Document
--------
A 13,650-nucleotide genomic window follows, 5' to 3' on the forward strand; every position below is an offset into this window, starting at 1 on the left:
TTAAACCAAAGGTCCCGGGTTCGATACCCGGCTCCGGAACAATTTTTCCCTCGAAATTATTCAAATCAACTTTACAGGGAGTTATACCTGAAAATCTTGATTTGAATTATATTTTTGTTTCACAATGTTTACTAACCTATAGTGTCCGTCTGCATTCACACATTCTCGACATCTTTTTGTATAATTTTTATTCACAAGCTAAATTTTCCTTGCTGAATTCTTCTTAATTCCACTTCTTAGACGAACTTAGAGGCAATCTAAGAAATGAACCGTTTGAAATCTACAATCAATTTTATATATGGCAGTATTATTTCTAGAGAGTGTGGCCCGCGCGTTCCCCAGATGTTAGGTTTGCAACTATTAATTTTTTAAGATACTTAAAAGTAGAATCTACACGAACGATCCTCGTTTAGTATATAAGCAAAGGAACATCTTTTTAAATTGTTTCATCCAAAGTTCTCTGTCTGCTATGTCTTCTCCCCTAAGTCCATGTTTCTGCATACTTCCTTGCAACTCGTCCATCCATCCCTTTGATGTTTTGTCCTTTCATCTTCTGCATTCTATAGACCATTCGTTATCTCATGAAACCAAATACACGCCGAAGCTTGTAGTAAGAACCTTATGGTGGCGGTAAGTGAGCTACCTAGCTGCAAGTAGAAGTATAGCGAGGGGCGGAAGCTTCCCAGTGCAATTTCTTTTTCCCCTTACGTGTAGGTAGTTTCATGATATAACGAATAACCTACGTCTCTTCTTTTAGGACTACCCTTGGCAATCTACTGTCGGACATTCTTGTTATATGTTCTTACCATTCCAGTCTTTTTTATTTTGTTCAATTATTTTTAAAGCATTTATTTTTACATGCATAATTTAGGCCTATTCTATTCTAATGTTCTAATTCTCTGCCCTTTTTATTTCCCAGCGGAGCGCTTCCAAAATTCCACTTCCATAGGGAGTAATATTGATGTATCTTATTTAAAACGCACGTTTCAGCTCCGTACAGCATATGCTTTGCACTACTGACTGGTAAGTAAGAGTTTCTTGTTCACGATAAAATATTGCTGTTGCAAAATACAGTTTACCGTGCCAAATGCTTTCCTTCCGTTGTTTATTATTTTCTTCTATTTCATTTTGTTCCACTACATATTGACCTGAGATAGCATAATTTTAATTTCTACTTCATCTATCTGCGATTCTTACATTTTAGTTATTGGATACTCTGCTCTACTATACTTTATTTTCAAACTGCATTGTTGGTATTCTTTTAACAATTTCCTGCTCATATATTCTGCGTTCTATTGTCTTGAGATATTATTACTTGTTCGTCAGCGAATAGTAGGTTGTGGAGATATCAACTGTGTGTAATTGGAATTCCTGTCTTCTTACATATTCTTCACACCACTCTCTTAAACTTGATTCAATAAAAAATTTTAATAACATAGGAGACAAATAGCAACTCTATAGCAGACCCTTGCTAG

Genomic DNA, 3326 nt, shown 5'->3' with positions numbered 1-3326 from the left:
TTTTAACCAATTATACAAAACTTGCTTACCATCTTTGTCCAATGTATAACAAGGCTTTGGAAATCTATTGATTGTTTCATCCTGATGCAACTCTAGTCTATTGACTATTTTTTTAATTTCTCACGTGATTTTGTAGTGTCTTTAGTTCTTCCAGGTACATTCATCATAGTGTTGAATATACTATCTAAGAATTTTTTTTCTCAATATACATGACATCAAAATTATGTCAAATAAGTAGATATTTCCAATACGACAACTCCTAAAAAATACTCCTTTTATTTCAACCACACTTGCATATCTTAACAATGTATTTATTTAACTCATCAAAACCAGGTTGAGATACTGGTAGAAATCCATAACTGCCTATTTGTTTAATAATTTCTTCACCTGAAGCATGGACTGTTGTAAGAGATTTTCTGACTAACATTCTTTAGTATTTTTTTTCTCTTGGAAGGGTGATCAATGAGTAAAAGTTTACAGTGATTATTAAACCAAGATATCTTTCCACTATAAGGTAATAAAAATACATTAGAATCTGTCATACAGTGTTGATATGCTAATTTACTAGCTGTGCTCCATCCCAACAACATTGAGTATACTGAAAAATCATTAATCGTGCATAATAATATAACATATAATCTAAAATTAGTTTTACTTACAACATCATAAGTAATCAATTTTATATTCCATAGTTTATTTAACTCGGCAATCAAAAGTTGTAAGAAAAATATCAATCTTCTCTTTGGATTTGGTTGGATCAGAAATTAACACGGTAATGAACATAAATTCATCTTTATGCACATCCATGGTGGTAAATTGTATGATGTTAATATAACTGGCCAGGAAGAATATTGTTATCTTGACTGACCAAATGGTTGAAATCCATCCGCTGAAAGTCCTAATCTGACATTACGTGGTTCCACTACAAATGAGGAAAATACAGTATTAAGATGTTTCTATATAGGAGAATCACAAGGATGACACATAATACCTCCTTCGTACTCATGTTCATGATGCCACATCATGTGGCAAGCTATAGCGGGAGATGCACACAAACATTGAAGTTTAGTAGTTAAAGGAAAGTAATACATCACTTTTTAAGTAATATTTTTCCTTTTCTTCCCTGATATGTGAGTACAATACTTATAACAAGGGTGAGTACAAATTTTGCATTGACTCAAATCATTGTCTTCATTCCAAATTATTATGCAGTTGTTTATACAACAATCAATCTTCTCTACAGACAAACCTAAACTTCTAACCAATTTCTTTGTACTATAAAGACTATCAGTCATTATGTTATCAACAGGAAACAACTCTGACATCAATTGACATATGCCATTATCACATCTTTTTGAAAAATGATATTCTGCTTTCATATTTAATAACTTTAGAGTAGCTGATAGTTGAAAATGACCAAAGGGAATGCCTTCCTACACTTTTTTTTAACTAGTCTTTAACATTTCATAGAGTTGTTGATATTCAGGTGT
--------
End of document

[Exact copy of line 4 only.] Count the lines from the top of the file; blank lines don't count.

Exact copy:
TTTTAACCAATTATACAAAACTTGCTTACCATCTTTGTCCAATGTATAACAAGGCTTTGGAAATCTATTGATTGTTTCATCCTGATGCAACTCTAGTCTATTGACTATTTTTTTAATTTCTCACGTGATTTTGTAGTGTCTTTAGTTCTTCCAGGTACATTCATCATAGTGTTGAATATACTATCTAAGAATTTTTTTTCTCAATATACATGACATCAAAATTATGTCAAATAAGTAGATATTTCCAATACGACAACTCCTAAAAAATACTCCTTTTATTTCAACCACACTTGCATATCTTAACAATGTATTTATTTAACTCATCAAAACCAGGTTGAGATACTGGTAGAAATCCATAACTGCCTATTTGTTTAATAATTTCTTCACCTGAAGCATGGACTGTTGTAAGAGATTTTCTGACTAACATTCTTTAGTATTTTTTTTCTCTTGGAAGGGTGATCAATGAGTAAAAGTTTACAGTGATTATTAAACCAAGATATCTTTCCACTATAAGGTAATAAAAATACATTAGAATCTGTCATACAGTGTTGATATGCTAATTTACTAGCTGTGCTCCATCCCAACAACATTGAGTATACTGAAAAATCATTAATCGTGCATAATAATATAACATATAATCTAAAATTAGTTTTACTTACAACATCATAAGTAATCAATTTTATATTCCATAGTTTATTTAACTCGGCAATCAAAAGTTGTAAGAAAAATATCAATCTTCTCTTTGGATTTGGTTGGATCAGAAATTAACACGGTAATGAACATAAATTCATCTTTATGCACATCCATGGTGGTAAATTGTATGATGTTAATATAACTGGCCAGGAAGAATATTGTTATCTTGACTGACCAAATGGTTGAAATCCATCCGCTGAAAGTCCTAATCTGACATTACGTGGTTCCACTACAAATGAGGAAAATACAGTATTAAGATGTTTCTATATAGGAGAATCACAAGGATGACACATAATACCTCCTTCGTACTCATGTTCATGATGCCACATCATGTGGCAAGCTATAGCGGGAGATGCACACAAACATTGAAGTTTAGTAGTTAAAGGAAAGTAATACATCACTTTTTAAGTAATATTTTTCCTTTTCTTCCCTGATATGTGAGTACAATACTTATAACAAGGGTGAGTACAAATTTTGCATTGACTCAAATCATTGTCTTCATTCCAAATTATTATGCAGTTGTTTATACAACAATCAATCTTCTCTACAGACAAACCTAAACTTCTAACCAATTTCTTTGTACTATAAAGACTATCAGTCATTATGTTATCAACAGGAAACAACTCTGACATCAATTGACATATGCCATTATCACATCTTTTTGAAAAATGATATTCTGCTTTCATATTTAATAACTTTAGAGTAGCTGATAGTTGAAAATGACCAAAGGGAATGCCTTCCTACACTTTTTTTTAACTAGTCTTTAACATTTCATAGAGTTGTTGATATTCAGGTGT